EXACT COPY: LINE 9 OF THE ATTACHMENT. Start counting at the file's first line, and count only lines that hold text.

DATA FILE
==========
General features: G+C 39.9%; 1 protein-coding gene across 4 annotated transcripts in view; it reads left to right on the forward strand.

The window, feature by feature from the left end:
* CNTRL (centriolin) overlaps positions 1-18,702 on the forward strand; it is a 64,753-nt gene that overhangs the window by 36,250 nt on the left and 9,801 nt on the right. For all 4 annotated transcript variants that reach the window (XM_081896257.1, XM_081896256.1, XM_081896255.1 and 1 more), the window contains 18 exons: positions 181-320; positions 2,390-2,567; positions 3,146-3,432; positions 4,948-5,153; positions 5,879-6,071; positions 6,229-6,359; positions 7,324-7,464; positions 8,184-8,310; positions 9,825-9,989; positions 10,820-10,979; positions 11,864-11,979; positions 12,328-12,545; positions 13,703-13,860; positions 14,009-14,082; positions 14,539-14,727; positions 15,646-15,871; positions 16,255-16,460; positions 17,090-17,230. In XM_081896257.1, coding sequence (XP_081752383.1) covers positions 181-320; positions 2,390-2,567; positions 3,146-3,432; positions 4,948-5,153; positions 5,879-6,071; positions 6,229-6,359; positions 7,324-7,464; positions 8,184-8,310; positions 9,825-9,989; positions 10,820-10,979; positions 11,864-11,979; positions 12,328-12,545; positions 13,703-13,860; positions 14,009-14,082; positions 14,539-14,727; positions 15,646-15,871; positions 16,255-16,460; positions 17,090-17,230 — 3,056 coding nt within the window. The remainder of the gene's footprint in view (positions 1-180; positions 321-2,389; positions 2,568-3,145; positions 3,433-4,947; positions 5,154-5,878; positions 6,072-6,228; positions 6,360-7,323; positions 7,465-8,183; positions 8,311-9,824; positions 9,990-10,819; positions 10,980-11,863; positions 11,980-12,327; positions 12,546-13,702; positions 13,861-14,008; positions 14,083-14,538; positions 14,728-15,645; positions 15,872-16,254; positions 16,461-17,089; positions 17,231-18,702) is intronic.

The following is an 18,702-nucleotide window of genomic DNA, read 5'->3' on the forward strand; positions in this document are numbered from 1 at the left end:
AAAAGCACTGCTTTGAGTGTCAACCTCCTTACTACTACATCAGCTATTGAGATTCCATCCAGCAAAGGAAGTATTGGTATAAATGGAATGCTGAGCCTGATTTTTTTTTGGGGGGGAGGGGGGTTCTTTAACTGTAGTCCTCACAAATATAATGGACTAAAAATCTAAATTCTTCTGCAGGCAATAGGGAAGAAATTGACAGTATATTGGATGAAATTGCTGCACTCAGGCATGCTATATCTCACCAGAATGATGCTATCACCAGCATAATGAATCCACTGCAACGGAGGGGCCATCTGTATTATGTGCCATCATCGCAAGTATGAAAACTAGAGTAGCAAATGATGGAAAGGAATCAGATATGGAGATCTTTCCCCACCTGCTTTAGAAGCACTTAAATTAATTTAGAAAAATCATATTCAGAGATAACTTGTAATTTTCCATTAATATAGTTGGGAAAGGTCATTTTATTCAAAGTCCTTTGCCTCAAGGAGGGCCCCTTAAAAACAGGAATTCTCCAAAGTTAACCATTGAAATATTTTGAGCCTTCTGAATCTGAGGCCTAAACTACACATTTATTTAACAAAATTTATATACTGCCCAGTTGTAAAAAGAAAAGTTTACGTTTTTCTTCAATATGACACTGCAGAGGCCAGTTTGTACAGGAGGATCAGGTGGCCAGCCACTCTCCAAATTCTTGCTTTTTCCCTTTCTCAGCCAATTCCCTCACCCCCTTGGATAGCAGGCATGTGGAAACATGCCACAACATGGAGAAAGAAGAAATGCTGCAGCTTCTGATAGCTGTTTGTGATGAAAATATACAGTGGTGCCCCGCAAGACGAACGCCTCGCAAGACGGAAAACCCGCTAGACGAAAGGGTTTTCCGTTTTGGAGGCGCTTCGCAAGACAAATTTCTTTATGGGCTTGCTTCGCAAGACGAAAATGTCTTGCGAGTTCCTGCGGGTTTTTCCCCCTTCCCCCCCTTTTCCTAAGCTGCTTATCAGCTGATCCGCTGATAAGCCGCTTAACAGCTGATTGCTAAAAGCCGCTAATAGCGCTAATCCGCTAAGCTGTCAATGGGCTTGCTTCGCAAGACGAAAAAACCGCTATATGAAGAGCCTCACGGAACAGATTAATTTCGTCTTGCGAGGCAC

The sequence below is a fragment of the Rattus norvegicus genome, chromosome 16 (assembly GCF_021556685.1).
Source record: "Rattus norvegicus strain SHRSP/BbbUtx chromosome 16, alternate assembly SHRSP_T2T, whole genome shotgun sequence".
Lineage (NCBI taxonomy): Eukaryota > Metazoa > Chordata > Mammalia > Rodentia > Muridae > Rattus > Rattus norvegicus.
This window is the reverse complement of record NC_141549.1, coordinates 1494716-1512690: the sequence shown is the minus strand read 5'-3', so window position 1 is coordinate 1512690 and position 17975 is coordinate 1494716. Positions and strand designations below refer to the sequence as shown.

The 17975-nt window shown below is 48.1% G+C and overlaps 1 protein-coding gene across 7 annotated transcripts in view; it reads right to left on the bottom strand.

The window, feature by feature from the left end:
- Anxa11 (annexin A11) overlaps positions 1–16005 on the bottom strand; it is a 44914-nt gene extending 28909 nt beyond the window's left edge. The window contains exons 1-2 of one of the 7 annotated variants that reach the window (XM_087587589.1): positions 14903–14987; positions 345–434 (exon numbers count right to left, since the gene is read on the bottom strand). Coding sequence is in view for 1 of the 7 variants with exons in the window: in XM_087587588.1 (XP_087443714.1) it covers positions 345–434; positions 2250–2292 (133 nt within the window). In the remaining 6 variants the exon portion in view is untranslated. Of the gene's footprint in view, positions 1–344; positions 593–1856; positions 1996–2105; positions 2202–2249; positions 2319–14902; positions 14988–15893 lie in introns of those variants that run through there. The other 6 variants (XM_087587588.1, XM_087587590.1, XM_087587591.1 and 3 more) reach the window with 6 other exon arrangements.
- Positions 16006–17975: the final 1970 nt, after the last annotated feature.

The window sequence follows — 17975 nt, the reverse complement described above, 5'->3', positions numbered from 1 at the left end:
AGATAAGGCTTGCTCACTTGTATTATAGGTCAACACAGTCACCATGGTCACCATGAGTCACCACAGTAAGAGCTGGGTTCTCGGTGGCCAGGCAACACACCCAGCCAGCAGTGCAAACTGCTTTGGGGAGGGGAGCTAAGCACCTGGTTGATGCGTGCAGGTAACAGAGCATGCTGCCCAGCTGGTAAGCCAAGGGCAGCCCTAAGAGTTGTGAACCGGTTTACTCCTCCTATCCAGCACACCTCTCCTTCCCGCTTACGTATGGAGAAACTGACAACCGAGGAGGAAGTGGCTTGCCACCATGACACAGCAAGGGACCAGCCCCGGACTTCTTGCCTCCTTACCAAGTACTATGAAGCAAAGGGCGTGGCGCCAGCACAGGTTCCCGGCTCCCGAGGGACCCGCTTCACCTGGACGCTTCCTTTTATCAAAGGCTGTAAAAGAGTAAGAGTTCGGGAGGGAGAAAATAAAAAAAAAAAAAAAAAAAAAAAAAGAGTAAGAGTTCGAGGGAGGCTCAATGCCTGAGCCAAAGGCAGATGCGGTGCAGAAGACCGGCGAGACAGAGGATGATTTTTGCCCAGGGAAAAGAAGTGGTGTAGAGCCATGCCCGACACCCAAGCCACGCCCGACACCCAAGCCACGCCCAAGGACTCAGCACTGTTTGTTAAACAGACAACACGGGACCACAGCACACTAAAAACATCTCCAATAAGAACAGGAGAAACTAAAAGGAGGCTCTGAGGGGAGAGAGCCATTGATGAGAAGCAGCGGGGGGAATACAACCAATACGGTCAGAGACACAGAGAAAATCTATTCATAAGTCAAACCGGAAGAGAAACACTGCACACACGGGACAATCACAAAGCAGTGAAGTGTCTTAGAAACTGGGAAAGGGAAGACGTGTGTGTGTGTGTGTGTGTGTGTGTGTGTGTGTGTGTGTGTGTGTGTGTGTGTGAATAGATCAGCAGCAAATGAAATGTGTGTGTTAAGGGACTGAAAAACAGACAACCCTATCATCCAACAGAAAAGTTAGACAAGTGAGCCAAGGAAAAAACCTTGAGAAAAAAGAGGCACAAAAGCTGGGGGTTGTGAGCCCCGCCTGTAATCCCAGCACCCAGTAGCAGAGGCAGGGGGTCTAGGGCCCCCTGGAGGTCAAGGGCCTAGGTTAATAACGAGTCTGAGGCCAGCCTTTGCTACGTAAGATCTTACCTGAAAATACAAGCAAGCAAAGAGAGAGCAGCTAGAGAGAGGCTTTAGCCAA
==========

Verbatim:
This window is the reverse complement of record NC_141549.1, coordinates 1494716-1512690: the sequence shown is the minus strand read 5'-3', so window position 1 is coordinate 1512690 and position 17975 is coordinate 1494716. Positions and strand designations below refer to the sequence as shown.